אָמַר רַבִּי יְהוּדָה אָמַר שְׁמוּאֵל: אֶחָד שֶׁמֶן וְאֶחָד מַיִם, יָד סוֹלֶדֶת בּוֹ — אָסוּר, אֵין יָד סוֹלֶדֶת בּוֹ — מוּתָּר. וְהֵיכִי דָמֵי יָד סוֹלֶדֶת בּוֹ? אָמַר רַחֲבָא: כׇּל שֶׁכְּרֵיסוֹ שֶׁל תִּינוֹק נִכְוֵית.
Rav Yehuda said that Shmuel said that the halakha is: With regard to both oil and water, heating either one to the point where the hand spontaneously recoils from it is prohibited. Heating either one to the point where the hand does not spontaneously recoil from it is permitted. The Gemara asks: And what are the circumstances in which a hand spontaneously recoils from it? Not all hands are equal in their sensitivity to heat. The Sage, Raḥava, said: Any water that could cause a baby’s stomach to be scalded is considered water from which the hand spontaneously recoils.
אָמַר רַבִּי יִצְחָק בַּר אַבְדִּימִי: פַּעַם אַחַת נִכְנַסְתִּי אַחַר רַבִּי לְבֵית הַמֶּרְחָץ, וּבִקַּשְׁתִּי לְהַנִּיחַ לוֹ פַּךְ שֶׁל שֶׁמֶן בְּאַמְבָּטִי, וְאָמַר לִי: טוֹל בִּכְלִי שֵׁנִי וְתֵן. שְׁמַע מִינַּהּ תְּלָת: שְׁמַע מִינַּהּ שֶׁמֶן יֵשׁ בּוֹ מִשּׁוּם בִּשּׁוּל, וּשְׁמַע מִינַּהּ כְּלִי שֵׁנִי אֵינוֹ מְבַשֵּׁל, וּשְׁמַע מִינַּהּ הֶפְשֵׁרוֹ זֶהוּ בִּשּׁוּלוֹ.
Rav Yitzḥak bar Avdimi said: One time I followed Rabbi Yehuda HaNasi into the bathhouse on Shabbat to assist him, and I sought to place a jar of oil in the bathtub for him, to heat the oil somewhat before rubbing it on him. And he said to me: Take water from the bath in a secondary vessel and place the oil into it. The Gemara remarks: Learn from this comment of Rabbi Yehuda HaNasi three halakhot: Learn from it that oil is subject to the prohibition of cooking. This explains why he prohibited placing it in the bathtub. And learn from it that a secondary vessel is not hot and does not cook. And learn from it with regard to oil that warming it is tantamount to cooking it.
הֵיכִי עָבֵיד הָכִי, וְהָאָמַר רַבָּה בַּר בַּר חָנָה אָמַר רַבִּי יוֹחָנָן: בְּכָל מָקוֹם מוּתָּר לְהַרְהֵר חוּץ מִבֵּית הַמֶּרְחָץ וּבֵית הַכִּסֵּא! וְכִי תֵּימָא בִּלְשׁוֹן חוֹל אֲמַר לֵיהּ, וְהָאָמַר אַבָּיֵי: דְּבָרִים שֶׁל חוֹל מוּתָּר לְאוֹמְרָן בִּלְשׁוֹן קוֹדֶשׁ, שֶׁל קוֹדֶשׁ אָסוּר לְאוֹמְרָן בִּלְשׁוֹן חוֹל! אַפְרוֹשֵׁי מֵאִיסּוּרָא שָׁאנֵי.
The Gemara is astonished by this story: How did Rabbi Yehuda HaNasi do this? How did he teach his student halakha in the bathhouse? Didn’t Rabba bar bar Ḥana say that Rabbi Yoḥanan said: In all places, it is permitted to contemplate Torah matters except for the bathhouse and the bathroom? And if you say that he spoke to him in a secular language, didn’t Abaye say: Secular matters are permitted to be spoken in the sacred language, Hebrew, even in the bathhouse, and sacred matters may not be spoken in the bathhouse even in a secular language? The Gemara answers: It was permitted for Rabbi Yehuda HaNasi to conduct himself in that manner because he was preventing an individual from violating a prohibition, which is different.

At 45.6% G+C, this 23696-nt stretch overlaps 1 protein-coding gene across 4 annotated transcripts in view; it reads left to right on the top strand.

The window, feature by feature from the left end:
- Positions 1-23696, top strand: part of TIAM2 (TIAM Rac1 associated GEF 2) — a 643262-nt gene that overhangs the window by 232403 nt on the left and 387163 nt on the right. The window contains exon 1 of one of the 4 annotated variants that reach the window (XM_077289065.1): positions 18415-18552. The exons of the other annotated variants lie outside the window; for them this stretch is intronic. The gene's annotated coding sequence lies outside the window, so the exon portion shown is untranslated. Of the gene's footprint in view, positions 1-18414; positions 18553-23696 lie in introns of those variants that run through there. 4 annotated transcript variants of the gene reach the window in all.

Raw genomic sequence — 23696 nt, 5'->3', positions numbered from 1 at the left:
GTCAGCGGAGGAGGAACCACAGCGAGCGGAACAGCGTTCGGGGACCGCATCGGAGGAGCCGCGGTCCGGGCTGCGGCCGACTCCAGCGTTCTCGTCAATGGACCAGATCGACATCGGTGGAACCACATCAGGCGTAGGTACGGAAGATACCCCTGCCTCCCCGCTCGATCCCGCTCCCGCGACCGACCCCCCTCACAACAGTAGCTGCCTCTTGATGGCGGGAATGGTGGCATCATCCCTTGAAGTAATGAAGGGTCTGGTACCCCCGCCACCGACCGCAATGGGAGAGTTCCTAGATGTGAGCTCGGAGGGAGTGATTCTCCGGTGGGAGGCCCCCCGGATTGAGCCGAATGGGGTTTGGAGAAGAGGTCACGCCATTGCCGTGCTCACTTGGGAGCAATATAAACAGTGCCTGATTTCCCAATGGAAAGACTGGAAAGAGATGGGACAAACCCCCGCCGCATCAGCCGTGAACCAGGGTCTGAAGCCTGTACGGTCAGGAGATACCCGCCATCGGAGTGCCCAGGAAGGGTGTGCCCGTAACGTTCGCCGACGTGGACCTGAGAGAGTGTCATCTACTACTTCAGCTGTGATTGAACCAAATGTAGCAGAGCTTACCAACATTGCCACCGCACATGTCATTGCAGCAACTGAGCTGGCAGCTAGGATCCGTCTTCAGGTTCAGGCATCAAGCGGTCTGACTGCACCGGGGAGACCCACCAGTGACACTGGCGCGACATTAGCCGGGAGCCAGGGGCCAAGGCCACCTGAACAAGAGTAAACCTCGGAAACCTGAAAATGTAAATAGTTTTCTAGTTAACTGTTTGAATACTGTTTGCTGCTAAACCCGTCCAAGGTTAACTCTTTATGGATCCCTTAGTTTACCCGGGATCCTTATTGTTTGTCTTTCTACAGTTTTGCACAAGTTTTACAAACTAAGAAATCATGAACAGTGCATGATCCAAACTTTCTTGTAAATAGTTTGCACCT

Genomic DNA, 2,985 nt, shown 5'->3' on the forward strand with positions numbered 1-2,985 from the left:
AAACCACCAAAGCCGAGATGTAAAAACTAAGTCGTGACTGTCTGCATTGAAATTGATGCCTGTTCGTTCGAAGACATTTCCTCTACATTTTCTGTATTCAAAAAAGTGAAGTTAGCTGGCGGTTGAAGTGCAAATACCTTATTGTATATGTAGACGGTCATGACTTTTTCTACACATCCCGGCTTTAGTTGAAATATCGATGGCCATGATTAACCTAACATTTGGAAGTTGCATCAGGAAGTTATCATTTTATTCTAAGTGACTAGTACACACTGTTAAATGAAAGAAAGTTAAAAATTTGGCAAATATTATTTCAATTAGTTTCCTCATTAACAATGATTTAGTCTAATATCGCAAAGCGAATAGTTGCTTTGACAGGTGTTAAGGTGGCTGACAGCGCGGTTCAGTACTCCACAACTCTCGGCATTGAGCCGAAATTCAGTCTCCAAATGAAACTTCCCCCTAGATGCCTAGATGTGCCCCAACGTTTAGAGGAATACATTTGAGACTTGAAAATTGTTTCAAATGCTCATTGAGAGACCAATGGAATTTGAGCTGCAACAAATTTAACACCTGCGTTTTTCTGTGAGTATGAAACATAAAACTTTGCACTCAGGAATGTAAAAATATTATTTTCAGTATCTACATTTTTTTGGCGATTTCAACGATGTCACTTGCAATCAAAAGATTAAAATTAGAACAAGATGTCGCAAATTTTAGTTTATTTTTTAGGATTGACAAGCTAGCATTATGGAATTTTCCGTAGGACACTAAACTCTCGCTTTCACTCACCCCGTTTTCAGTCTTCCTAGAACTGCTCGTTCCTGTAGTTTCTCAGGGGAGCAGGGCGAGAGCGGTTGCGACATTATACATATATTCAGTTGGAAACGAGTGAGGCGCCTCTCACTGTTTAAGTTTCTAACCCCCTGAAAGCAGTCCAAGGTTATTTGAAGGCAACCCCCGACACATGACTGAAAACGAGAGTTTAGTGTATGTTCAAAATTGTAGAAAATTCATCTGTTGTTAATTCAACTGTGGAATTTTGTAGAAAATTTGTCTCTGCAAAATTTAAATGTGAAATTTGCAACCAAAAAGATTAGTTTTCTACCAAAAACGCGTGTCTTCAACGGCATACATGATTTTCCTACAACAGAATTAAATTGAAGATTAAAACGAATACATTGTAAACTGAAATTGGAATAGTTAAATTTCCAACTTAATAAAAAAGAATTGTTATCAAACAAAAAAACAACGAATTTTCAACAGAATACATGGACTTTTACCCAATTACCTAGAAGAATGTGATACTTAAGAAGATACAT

תִּדַּע, דְּאָמַר רַב יְהוּדָה אָמַר שְׁמוּאֵל: מַעֲשֶׂה בְּתַלְמִידוֹ שֶׁל רַבִּי מֵאִיר שֶׁנִּכְנַס אַחֲרָיו לְבֵית הַמֶּרְחָץ וּבִקֵּשׁ לְהַדִּיחַ קַרְקַע. וְאָמַר לוֹ: אֵין מַדִּיחִין. לָסוּךְ לוֹ קַרְקַע. אָמַר לוֹ: אֵין סָכִין. אַלְמָא אַפְרוֹשֵׁי מֵאִיסּוּרָא שָׁאנֵי, הָכָא נָמֵי לְאַפְרוֹשֵׁי מֵאִיסּוּרָא שָׁאנֵי.
Know that this is so, as Rav Yehuda said that Shmuel said: There was an incident where a student of Rabbi Meir followed him into the bathhouse on Shabbat and sought to rinse the floor in order to clean it. And Rabbi Meir said to him: One may not rinse the floor on Shabbat. The student asked if it was permitted to smear the floor with oil. He said to him: One may not smear the floor with oil. Apparently, preventing one from violating a prohibition is different. Here too, in the incident involving Rabbi Yehuda HaNasi, preventing one from violating a prohibition is different and permitted.
אָמַר רָבִינָא: שְׁמַע מִינַּהּ הַמְבַשֵּׁל בְּחַמֵּי טְבֶרְיָא בְּשַׁבָּת — חַיָּיב. דְּהָא מַעֲשֶׂה דְּרַבִּי לְאַחַר גְּזֵירָה הֲוָה, וַאֲמַר לֵיהּ: טוֹל בִּכְלִי שֵׁנִי וְתֵן. אִינִי?! וְהָאָמַר רַב חִסְדָּא הַמְבַשֵּׁל בְּחַמֵּי טְבֶרְיָא בְּשַׁבָּת — פָּטוּר! מַאי ״חַיָּיב״ נָמֵי דְּקָאָמַר — מַכַּת מַרְדּוּת.
Ravina said: Learn from it that one who cooks in the hot springs of Tiberias on Shabbat is liable, as the incident with Rabbi Yehuda HaNasi was after the decree, and he said to his student: Take hot water in a secondary vessel and place the oil into it. Had he cooked the oil in the hot water itself, he would have violated a Torah prohibition. Since the incident with Rabbi Yehuda HaNasi took place after the Sages issued a decree to prohibit bathing in hot water on Shabbat, it must have taken place in a bath in the hot springs of Tiberias. The Gemara challenges this: Is that so? Didn’t Rav Ḥisda say that one who cooks in the Tiberias hot springs on Shabbat is not liable? The Gemara answers: There is no contradiction. What, too, is the meaning of the term liable that Ravina said? It does not mean that one who cooked in the hot springs of Tiberias is liable to be stoned or to bring a sin-offering like one who violates a Torah prohibition. Rather, it means liable to receive lashes for rebelliousness, which one receives for intentionally violating rabbinic decrees.
אָמַר רַבִּי זֵירָא: אֲנָא חֲזִיתֵיהּ לְרַבִּי אֲבָהוּ דְּשָׁט בְּאַמְבָּטִי, וְלָא יָדַעְנָא אִי עֲקַר אִי לָא עֲקַר. פְּשִׁיטָא דְּלָא עֲקַר, דְּתַנְיָא: לֹא יָשׁוּט אָדָם בִּבְרֵיכָה מְלֵאָה מַיִם, וַאֲפִילּוּ עוֹמֶדֶת בֶּחָצֵר! לָא קַשְׁיָא, הָא
Rabbi Zeira said: I saw Rabbi Abbahu floating in a bath on Shabbat, and I do not know if he lifted his feet and was actually swimming in the water, or if he did not lift his feet. The Gemara questions Rabbi Zeira’s uncertainty. It is obvious that he did not lift his feet, as it was taught in a baraita: A person may not float in a pool full of water on Shabbat, and even if the pool was in a courtyard, where there is no room for concern lest he violate a prohibition. This is not difficult; this baraita is referring to a place